The Martyr Effect

A post from France…

Ok, I’m making a vow I probably won’t keep in honor of our vacation in France, generally considered a relatively hedonistic country and one where people, and especially women, know how to put themselves first. Have you ever read an old school French feminist on the subject of attachment parenting? It’s, um, refreshing.

My vow: I’m going to stop martyring myself in the name of everyone else’s fun.

We were just a tad packed into the very European minivan.

What do I mean? Well, how about yesterday’s lunch. We had a long drive from the airport in Barcelona to Cazo on top of a long flight, and I thought a stop somewhere interesting with plenty of room to roam and eat a good lunch would be perfect. For various reasons, I probably wasn’t right—but I thought a lot about what we should do each day, and came up with the plans, and I, at least, should enjoy them.

Collioure, at first glance (and second, and third, since finding a parking place looked a lot like Chevy Chase trying to get out of a London roundabout) looked perfect. It’s got a stunning fortress that dates, in different parts, from the 13th to the 17th century. A small, uncrowded playground next to an outdoor café that had seats for us and looked out over a perfect beach scene that had inspired many an impressionist. The café had sangria. It had frites. It had crepes.

See? Crepes!

But Rob did not like the café. He wanted a sandwich, and they weren’t serving sandwiches. (He also wanted eight hours sleep, preferably not sitting in a non-reclining coach seat, but they weren’t serving that, either.) He was bothered because the bike shop where we rent bikes in St. Chinian would be closed when we got there and, with typical French erratic opening hours, he had no idea when (or if) it would be open Saturday. And he had had to drive the three hours from Barcelona to Coullioure (which should have been two hours, but there was traffic) and would now have to drive the two more hours to Cazo fueled by the crappy mocha I’d brought him while he waited in line for the rental car, which was the wrong rental car, and which locked and unlocked its doors with disturbing regularity.

In other words, so not about the café. But because Rob wanted a sandwich and couldn’t get one, and because he felt rushed I ordered only crepes for the kids instead of frites and meals. He ordered a Coke instead of a sangria (which was a seriously good choice for a sleepy driver) and so I did too. And he refused an (unhealthy, probably not even that good) crepe. And so I did too.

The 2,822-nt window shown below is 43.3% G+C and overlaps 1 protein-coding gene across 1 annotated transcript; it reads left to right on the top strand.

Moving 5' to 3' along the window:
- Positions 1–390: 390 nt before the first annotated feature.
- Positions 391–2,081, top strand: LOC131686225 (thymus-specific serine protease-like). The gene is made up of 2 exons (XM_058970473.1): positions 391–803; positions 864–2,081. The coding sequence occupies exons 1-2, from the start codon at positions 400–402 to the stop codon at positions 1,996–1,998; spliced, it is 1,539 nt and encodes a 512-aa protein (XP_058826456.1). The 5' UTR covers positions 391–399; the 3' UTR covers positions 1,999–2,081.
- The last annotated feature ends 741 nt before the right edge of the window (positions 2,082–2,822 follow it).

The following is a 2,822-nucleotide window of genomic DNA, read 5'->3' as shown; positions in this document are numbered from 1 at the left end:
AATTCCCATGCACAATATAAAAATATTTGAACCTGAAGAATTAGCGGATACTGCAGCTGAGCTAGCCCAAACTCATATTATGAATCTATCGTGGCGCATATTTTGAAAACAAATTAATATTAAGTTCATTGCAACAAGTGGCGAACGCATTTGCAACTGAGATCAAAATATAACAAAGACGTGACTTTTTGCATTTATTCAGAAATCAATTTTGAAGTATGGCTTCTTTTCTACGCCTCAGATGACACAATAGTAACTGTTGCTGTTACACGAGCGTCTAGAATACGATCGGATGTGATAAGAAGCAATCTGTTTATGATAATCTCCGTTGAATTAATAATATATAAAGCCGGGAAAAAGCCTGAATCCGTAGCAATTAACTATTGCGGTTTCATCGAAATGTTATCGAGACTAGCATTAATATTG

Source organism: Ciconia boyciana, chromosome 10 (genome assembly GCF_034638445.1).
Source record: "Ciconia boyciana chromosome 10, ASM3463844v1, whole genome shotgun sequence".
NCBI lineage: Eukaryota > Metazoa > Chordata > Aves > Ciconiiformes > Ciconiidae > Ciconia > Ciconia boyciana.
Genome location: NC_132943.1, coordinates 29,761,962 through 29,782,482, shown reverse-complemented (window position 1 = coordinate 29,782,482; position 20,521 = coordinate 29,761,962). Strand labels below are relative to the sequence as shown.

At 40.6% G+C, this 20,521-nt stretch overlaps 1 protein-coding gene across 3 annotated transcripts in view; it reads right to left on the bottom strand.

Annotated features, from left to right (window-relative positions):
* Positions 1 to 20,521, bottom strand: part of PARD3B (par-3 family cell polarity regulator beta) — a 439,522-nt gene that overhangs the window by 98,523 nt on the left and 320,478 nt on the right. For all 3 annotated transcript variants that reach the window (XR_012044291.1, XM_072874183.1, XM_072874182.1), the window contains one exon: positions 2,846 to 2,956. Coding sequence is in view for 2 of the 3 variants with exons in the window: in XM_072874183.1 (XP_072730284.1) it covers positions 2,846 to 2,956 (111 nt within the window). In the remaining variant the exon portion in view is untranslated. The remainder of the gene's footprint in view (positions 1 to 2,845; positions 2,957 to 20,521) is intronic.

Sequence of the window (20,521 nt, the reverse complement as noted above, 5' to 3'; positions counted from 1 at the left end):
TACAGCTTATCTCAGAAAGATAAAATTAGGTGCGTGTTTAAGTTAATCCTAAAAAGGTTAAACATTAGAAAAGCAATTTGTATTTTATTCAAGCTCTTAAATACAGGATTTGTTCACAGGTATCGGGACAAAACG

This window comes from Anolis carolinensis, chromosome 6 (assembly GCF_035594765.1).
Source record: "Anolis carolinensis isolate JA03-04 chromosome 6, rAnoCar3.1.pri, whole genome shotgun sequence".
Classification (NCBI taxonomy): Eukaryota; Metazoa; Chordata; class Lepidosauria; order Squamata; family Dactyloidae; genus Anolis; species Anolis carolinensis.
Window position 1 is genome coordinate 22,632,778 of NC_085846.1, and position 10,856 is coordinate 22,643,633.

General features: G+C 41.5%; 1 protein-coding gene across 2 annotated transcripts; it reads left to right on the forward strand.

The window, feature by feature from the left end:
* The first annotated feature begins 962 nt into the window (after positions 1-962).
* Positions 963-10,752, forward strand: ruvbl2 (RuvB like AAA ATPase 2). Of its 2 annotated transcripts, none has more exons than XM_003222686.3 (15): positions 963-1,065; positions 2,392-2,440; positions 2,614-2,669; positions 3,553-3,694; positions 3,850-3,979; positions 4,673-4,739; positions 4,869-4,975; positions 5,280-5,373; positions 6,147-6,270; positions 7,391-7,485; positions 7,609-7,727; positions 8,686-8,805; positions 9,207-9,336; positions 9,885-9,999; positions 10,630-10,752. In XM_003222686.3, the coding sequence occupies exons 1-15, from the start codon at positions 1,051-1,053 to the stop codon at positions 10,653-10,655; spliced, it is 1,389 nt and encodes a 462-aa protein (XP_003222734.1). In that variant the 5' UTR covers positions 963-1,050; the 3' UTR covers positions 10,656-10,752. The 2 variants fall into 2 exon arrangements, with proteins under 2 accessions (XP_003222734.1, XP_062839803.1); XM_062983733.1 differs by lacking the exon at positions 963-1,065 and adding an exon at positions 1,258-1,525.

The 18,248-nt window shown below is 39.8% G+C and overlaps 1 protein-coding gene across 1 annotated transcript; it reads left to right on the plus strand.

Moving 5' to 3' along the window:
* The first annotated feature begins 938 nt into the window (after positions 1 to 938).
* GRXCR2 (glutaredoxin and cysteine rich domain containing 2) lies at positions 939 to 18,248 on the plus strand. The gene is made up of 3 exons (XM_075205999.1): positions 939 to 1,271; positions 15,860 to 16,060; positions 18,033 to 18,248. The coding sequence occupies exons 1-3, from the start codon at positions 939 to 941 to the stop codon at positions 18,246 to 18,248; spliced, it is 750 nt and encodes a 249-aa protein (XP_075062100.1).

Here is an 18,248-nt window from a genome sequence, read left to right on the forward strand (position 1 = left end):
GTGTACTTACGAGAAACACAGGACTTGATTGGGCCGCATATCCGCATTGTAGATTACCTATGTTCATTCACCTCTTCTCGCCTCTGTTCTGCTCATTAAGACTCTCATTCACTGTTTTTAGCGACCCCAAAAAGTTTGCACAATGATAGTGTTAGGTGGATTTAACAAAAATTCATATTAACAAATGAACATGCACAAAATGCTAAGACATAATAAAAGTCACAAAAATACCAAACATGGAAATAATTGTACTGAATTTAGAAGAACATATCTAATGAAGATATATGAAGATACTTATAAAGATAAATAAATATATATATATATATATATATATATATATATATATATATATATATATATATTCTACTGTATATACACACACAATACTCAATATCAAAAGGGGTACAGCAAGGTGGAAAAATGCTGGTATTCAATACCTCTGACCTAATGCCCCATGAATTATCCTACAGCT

And the kids’ crepes appeared, and they looked pretty darn tasty, and I was hungry, and I thought, the hell with that, and ordered one for me, too. But I couldn’t really enjoy it. And I never really managed to enjoy what has to be one of the prettiest towns in France, even walking through the castle or down the beach–I was too hyper-aware of whether anyone else was having a good time.

They're pretty clearly having a good time, aren't they?

Having an especially good time. Probably because her feet are in the water.

Was I crazy? Look at that good time!

Then, on the way out, we stopped for soft drinks. I chose a lemon Fanta, which I was pretty excited about, and so did Lily. But she lost hers between the parking lot and the car, and so I gave her mine.

And there it is—the martyring thing. The long-suffering oh-here-you-take-it-i-will-just-go-without or not-go or whatever that comes of a sorry mix of thinking everyone else’s happiness is more important than yours and wanting everyone to think you think their happiness is more important than yours. Because Rob’s grump wasn’t improved or lessened by my absorbing some of it. And Lily—well, of all the kids that I shouldn’t do that for, she’s number one, she essentially takes your Fanta and asks if she can have your cookie, too, because she’s sat on hers, and your pony, because hers is the wrong color and nobody ever gives her anything.

I hate martyrs, and I hate myself for falling into that role. Someone who really puts the ones she loves first doesn’t do it at her own expense, because they love her too, and don’t actually want to attempt to enjoy their Fanta with a sighing martyr eying it wistfully (again, Lily may be the exception to this rule). Grumps have to get past their grump without corrupting others, and if they can, they win (because otherwise that infected grump may just pass it right back.

I’m not going to martyr myself to anyone for the rest of this trip. I’ve planned stuff, and some of it is for me, and those will NOT be the first things to go. I will eat the desserts and gelatos I choose and not give them to a child who chose poorly unless I genuinely prefer that child’s choice. I’m going to have fun on family terms and on my terms.

Wish me luck.


2 Responses to “The Martyr Effect”

  1. This is something that I’ve been trying to work on now that my kids are a little bit older. It’s something I would like to be permanent though, not just on vacation!

  2. JD says:

    It’s about time. That is how kids learn to be more independent when they find out it is not always about them. They have to be accountable for some of their choices. They will learn to adjust to you and will turn out just fine. If you always give in to them and “martyr” yourself, they will always expect that.